He took work seriously and was passionate about it, talked too much and made fun of himself. He called our strategy group the Popular Front Organizing Committee and was only half joking. He vowed not to cut his hair till he won a campaign and didn’t. He did construction with a friend of his, doing great work and somehow always alienating everyone by showing up late or not at all.
Today’s Los Angeles Times features front-page coverage of the Raise LA campaign, a new effort to improve the standard of living for workers employed by L.A.’s larger hotels. James Rainey’s piece, which appeared online late yesterday (as did a story on Raise LA by Nancy Cohen in The New Republic), noted that while a relatively small number of L.A. hotel workers enjoy the protections and benefits of union membership, most of the city’s hotel housekeepers, busboys and maintenance workers are mired in jobs that pay little more than California’s minimum wage of $8 per hour. Raise LA aims to create an hourly minimum wage of $15.37 for employees who work at hotels with of 100 rooms or more.
In 2012 Long Beach voters passed a similar law for its hotel workers, increasing their minimum wage to $13 an hour.
I grew up playing soccer and everyone I knew played it. It was the highlight of the week – AYSO owned my city, Ventura, and most cities across Southern California. So I never understood why most Americans don’t love soccer the way the rest of the world does. Until last Sunday.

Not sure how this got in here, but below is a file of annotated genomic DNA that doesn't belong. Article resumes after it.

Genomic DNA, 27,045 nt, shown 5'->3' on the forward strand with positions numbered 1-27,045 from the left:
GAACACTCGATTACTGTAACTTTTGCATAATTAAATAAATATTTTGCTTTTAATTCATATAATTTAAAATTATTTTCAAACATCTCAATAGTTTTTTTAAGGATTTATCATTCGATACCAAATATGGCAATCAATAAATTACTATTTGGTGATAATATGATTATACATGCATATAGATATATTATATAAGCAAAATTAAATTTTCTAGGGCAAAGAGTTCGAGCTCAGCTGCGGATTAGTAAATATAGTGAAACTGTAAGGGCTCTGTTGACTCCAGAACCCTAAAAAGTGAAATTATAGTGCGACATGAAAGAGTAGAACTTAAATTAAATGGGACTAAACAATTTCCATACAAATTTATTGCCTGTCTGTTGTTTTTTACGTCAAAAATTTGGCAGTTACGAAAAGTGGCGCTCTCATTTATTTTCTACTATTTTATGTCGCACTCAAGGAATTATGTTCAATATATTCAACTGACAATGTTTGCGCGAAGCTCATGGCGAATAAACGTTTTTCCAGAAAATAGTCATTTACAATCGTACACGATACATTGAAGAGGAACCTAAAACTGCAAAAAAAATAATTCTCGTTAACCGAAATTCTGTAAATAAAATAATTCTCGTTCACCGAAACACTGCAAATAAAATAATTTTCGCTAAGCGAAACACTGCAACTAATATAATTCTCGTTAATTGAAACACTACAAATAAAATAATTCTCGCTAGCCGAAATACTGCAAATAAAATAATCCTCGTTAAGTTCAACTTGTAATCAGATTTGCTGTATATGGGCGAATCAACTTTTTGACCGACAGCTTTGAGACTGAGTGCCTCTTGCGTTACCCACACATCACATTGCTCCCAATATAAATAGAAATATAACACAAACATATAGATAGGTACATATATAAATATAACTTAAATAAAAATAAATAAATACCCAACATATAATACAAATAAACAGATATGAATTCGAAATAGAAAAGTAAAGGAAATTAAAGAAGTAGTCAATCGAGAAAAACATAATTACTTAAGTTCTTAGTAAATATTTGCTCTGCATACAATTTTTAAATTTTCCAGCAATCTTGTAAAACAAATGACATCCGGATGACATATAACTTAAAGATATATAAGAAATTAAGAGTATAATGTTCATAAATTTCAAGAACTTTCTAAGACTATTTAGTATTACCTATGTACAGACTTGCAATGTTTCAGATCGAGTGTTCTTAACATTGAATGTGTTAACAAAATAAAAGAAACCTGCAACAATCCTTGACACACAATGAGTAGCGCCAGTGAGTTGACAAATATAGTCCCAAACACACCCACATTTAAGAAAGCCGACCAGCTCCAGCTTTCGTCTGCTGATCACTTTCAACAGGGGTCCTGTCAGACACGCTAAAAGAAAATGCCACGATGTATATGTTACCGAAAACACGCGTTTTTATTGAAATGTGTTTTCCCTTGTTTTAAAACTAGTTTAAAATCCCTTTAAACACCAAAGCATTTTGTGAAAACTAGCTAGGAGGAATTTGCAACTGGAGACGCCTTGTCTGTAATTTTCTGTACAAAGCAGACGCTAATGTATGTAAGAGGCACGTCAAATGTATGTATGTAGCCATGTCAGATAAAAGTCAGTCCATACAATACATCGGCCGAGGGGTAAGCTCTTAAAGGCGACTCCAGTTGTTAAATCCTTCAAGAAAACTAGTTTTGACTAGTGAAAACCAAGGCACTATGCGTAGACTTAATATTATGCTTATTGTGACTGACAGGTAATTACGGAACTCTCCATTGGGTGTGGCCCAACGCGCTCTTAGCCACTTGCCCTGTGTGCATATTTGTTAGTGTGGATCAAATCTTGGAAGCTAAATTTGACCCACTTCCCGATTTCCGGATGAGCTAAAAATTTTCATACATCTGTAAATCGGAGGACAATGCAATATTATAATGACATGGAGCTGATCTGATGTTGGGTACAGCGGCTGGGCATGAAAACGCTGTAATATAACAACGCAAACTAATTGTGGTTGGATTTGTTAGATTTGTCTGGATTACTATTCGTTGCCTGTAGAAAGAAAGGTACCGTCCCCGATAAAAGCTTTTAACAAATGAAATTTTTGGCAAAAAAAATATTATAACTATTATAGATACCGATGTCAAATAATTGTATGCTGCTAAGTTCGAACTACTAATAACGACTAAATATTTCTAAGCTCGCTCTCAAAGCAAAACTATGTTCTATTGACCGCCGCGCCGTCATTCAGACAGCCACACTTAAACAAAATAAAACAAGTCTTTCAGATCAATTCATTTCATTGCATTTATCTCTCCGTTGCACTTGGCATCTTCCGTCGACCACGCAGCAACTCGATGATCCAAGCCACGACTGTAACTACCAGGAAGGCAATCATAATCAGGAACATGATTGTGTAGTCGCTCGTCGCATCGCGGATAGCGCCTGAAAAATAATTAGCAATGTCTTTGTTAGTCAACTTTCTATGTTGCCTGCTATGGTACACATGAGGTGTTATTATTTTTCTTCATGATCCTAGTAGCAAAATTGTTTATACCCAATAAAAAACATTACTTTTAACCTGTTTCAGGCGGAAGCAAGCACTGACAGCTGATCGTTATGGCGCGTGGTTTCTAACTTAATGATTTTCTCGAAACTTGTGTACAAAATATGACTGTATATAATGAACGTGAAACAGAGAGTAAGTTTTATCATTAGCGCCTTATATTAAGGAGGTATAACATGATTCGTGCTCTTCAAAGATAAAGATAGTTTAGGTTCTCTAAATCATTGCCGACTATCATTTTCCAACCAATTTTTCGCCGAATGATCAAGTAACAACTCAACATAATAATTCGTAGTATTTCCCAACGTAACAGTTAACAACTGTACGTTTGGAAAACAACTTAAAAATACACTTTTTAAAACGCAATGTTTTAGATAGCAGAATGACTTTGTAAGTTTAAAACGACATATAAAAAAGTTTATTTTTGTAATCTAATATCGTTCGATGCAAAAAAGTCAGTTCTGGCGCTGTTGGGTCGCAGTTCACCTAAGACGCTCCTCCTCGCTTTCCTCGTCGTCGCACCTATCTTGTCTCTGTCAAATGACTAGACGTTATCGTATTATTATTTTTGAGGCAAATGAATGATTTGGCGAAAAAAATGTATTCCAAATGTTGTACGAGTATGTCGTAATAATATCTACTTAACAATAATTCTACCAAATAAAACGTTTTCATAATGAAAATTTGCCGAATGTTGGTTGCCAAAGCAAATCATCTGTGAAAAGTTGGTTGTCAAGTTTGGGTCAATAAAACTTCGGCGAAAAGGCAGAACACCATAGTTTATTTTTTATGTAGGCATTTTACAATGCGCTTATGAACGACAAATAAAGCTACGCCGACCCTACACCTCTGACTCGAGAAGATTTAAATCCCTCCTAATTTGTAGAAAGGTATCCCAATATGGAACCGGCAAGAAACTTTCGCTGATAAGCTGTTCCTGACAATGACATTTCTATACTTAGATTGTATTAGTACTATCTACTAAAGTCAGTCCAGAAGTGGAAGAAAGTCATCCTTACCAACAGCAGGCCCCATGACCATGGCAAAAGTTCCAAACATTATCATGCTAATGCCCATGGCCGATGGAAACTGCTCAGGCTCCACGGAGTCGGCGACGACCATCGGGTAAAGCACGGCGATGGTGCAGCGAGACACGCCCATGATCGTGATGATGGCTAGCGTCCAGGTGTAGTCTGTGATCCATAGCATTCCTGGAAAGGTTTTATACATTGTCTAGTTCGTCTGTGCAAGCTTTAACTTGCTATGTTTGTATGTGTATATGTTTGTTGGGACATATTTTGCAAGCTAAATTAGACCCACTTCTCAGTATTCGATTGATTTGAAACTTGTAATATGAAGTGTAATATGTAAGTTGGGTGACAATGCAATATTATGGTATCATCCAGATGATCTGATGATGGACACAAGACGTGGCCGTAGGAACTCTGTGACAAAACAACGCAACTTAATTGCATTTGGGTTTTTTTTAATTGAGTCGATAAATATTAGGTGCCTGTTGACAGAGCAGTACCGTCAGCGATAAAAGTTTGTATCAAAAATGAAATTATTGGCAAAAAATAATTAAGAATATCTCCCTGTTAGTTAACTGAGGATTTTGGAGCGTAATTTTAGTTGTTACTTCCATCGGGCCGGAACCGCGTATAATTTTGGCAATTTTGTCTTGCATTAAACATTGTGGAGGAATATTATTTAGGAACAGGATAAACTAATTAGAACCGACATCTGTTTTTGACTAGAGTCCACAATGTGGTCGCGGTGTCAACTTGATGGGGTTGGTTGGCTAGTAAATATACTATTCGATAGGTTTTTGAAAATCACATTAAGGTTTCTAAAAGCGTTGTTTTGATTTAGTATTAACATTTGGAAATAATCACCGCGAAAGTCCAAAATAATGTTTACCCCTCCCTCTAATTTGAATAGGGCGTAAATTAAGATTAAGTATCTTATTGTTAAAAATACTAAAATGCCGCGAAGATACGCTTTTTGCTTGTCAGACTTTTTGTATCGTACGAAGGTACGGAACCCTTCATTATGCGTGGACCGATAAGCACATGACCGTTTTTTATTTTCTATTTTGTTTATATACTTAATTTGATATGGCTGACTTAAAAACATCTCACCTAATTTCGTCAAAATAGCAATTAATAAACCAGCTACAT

Of course, I’d heard all of the usual complaints. “It’s a low-scoring, boring, non-physical game.” Is it “low-scoring”? Well, from the American perspective, it is. The average final score is about 2 to 1. But American football could be a low scoring game if touchdowns only gave a team one point instead of six. Football allows for three points just for kicking a ball between two posts.
But is it “boring”? Absolutely not! Who can forget when France’s Zinedine Zidane was sent off the 2006 World Cup final game for head-butting Italy’s Marco Materazzi‘s chest in retaliation to his verbal insults of Zidane’s sister.
Hyatt hotels in Long Beach, UNITE HERE Local 11 and Long Beach City Councilwoman, Dr. Suja Lowenthal, announced Monday that associates at the city’s Hyatt Regency and Hyatt The Pike have elected to be represented by UNITE HERE Local 11.
All Hyatt associates who will be represented by UNITE HERE Local 11 in Long Beach were eligible to vote in the election, which was supervised by an independent election judge. The judge verified the results last week, noting that a majority of Hyatt associates who were eligible to vote chose to have UNITE HERE represent them. Hyatt associates were notified last week of the election results.
“We’ve always maintained strong relations with our associates and unions representing Hyatt associates in other locations, and we’ve always believed Hyatt associates should have the right to choose union representation in an election,” said Stephen D’Agostino, General Manager of Hyatt Regency Long Beach. “We look forward to working with UNITE HERE to reach a contract that will continue to support our associates and maintain our high workplace standards.”
In November 2012,
Please refer the Union Hotel Guide to search for recommended union hotels. Make sure to steer clear of boycotted hotels and you may wish to consider the desirability of staying at hotels that are at risk of dispute (where there are current or looming labor disputes). Be aware that this list only reflects the present status of union hotels across North America. To avoid the prospect of labor conflict during your stay at a hotel, insist on protective contractual language when you make a reservation or organize an event.
Boycott These Properties In the Los Angeles/Orange County Area
For more information about the Global Boycott of Hyatt, please visit hyatthurts.org
Embassy Suites Irvine
2120 Main Street Irvine, CA 92614
LAX Hilton and Towers
5711 W. Century Blvd Los Angeles, CA
Holiday Inn LAX
9901 South La Cienega Boulevard Los Angeles,